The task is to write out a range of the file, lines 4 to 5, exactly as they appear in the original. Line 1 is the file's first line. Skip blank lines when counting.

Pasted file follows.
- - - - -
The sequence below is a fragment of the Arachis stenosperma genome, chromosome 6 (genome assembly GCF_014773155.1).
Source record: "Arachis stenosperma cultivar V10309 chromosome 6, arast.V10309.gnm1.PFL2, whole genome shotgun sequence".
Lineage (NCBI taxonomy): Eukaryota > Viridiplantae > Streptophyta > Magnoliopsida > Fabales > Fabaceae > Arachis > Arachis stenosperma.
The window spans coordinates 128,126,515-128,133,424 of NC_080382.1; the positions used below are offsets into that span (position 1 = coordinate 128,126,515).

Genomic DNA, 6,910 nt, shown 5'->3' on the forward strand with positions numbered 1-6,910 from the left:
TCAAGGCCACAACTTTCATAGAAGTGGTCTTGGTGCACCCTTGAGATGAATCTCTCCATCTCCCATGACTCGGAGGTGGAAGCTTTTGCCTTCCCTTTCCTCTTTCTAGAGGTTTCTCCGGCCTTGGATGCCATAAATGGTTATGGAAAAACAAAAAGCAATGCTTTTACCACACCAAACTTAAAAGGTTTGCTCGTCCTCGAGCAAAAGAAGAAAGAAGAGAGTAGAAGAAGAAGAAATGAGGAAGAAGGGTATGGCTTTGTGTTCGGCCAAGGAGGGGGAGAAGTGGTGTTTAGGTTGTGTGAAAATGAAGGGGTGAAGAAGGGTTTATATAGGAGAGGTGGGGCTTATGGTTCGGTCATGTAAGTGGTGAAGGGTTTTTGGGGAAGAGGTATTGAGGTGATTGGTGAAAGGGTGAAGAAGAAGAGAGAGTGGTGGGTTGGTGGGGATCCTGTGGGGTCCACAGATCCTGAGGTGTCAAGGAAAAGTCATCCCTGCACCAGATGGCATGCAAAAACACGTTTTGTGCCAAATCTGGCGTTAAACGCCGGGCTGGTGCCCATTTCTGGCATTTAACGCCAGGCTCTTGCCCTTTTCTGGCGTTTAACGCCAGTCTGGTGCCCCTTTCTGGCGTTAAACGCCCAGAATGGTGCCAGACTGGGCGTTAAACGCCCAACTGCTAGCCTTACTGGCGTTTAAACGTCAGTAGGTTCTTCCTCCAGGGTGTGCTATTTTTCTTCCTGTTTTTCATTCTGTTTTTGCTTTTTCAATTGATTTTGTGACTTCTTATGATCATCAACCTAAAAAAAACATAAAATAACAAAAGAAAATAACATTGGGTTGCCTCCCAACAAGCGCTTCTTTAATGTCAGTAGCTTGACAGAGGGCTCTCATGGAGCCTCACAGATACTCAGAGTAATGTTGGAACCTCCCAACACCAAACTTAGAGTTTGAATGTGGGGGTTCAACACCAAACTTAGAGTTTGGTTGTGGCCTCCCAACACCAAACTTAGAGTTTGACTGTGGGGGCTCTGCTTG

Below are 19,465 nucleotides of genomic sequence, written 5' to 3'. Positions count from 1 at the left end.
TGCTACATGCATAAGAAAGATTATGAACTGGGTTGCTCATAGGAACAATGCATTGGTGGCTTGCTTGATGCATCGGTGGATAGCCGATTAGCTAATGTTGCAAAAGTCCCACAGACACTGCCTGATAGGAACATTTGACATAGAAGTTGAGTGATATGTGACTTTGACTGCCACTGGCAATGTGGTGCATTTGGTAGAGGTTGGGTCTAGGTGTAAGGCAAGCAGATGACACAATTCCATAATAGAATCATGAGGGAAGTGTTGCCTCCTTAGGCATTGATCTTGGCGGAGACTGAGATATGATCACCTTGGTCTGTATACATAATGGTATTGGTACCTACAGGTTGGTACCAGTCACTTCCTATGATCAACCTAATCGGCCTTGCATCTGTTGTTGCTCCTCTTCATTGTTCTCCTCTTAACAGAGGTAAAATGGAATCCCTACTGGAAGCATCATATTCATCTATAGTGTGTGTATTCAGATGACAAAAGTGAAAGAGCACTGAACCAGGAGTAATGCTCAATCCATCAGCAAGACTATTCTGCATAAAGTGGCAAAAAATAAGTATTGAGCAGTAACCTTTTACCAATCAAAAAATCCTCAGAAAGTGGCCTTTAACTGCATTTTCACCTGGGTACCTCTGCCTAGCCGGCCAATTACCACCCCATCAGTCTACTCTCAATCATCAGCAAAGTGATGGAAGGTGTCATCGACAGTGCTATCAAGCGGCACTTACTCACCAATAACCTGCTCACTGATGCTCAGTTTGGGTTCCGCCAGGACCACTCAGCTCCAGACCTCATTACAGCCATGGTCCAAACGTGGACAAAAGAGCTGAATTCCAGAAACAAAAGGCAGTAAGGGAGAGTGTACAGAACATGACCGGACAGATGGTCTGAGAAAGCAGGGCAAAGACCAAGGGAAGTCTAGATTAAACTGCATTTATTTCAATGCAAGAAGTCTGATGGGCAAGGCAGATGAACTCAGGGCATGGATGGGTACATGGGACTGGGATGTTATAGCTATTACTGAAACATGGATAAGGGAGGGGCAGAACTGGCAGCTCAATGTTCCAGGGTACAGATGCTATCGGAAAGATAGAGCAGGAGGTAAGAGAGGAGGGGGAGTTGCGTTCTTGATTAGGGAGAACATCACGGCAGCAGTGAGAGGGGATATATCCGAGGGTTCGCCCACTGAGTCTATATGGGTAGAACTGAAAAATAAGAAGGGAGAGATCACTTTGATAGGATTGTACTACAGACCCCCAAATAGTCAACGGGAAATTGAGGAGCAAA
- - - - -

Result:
The window spans coordinates 128,126,515-128,133,424 of NC_080382.1; the positions used below are offsets into that span (position 1 = coordinate 128,126,515).

Genomic DNA, 6,910 nt, shown 5'->3' on the forward strand with positions numbered 1-6,910 from the left: